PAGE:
Monday, August 23, 2010

Home as Sanctuary: A Place to Practice

We really only need a small corner of a room to practice meditation.  The instructions Master Sheng-yen gave were quite simple.  It should be quite, clean, well-ordered, draft free but adequately ventilated.  He added that we should consider this space special. To be use for practice.

Meditation room almost finished (needs baseboard)
Perhaps this is very materialistic of me, but I've always felt the ideal is to have a room set aside for practice. Some people have large rooms dedicated for watching TV or entire rooms for other hobbies.  The way people use their space is reflective of their values, or at least, what they've been conditioned to believe their values must be.  If you spend an hour or more a day doing something, it's nice to have a special space set up for doing just that.  This is a luxury and not necessary, but if you have the space, why not use it for what you really value?  When it comes to the practice of meditation, I think this is especially true.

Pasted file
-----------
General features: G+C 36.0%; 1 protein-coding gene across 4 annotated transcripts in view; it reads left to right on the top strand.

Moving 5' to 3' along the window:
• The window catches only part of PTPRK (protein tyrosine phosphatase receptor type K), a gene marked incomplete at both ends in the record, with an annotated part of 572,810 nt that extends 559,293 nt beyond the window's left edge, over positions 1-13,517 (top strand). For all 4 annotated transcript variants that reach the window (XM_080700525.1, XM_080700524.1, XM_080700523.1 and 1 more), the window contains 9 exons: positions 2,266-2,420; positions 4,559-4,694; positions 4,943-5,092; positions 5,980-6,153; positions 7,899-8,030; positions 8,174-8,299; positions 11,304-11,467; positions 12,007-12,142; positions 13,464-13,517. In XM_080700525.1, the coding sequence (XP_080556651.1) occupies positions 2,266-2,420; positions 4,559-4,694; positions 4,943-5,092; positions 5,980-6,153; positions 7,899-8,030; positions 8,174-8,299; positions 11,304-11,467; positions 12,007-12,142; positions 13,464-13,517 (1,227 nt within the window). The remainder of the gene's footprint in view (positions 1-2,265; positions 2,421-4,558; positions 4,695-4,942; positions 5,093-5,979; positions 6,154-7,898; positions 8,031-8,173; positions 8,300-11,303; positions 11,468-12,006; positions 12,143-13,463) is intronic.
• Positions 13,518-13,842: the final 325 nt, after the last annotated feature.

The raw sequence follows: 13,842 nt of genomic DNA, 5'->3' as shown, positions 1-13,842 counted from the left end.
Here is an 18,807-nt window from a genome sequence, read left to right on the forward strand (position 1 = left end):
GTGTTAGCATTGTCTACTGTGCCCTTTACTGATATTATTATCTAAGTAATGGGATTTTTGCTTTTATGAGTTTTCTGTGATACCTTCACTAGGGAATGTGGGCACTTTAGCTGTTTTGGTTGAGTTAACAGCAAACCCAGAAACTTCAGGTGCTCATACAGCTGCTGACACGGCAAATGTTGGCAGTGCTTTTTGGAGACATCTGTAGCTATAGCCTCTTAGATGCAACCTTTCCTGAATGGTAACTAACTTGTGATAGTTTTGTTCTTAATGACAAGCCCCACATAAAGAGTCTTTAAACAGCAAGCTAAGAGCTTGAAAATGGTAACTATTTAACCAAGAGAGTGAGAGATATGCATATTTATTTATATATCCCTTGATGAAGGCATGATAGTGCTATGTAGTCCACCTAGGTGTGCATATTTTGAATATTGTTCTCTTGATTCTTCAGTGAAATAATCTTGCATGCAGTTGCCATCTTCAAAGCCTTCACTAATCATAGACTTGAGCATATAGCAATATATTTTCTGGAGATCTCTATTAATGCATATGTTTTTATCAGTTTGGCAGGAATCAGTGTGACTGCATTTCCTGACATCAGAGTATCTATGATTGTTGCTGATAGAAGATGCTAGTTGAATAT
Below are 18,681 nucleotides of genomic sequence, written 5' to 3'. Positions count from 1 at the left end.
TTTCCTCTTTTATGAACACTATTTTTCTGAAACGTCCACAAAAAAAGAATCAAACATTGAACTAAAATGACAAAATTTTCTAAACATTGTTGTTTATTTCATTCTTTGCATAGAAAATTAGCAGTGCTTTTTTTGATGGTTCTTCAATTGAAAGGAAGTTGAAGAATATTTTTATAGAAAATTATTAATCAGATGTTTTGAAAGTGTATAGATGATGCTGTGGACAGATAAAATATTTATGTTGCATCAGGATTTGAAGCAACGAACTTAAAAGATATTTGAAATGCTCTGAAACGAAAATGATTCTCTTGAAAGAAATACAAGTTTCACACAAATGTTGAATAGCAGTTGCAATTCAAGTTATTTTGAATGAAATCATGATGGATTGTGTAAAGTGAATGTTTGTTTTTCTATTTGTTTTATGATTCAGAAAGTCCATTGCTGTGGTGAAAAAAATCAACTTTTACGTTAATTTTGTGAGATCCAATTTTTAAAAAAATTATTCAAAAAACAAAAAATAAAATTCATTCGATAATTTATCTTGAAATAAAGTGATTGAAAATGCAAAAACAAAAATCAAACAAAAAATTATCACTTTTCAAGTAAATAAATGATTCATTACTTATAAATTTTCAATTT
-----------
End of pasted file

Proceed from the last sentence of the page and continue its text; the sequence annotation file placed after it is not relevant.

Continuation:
Living rooms are for living!
This is the first time that I've actually had a room dedicated for meditation and it is a blessing!  When I enter this room, I know it is for the purpose of meditating and when I'm there, my son also knows and respects the time and space as my meditation time out.  He doesn't interrupt me while I'm sitting.  

As time goes on, I seem less and less enamored with furniture and other clutter.  I used to have a hobbit's taste for making a home homey.  There's nothing like a couple moves to make you loose your attachment for furniture and other possessions.  Now, less is definitely more.

It would definitely be more difficult for me to practice yoga if my living room was furnished.  My home may seem a bit empty and a bit eccentric for most people's tastes, but for me it is becoming much closer to what I need it to be: a sanctuary.  Shouldn't a home be just that?  All the magic happens in the here and now.  A home should naturally help us let go of all regrets of the past and apprehensions of the future.  A home should invite living in the present moment at ease in body and mind.

No comments:

Post a Comment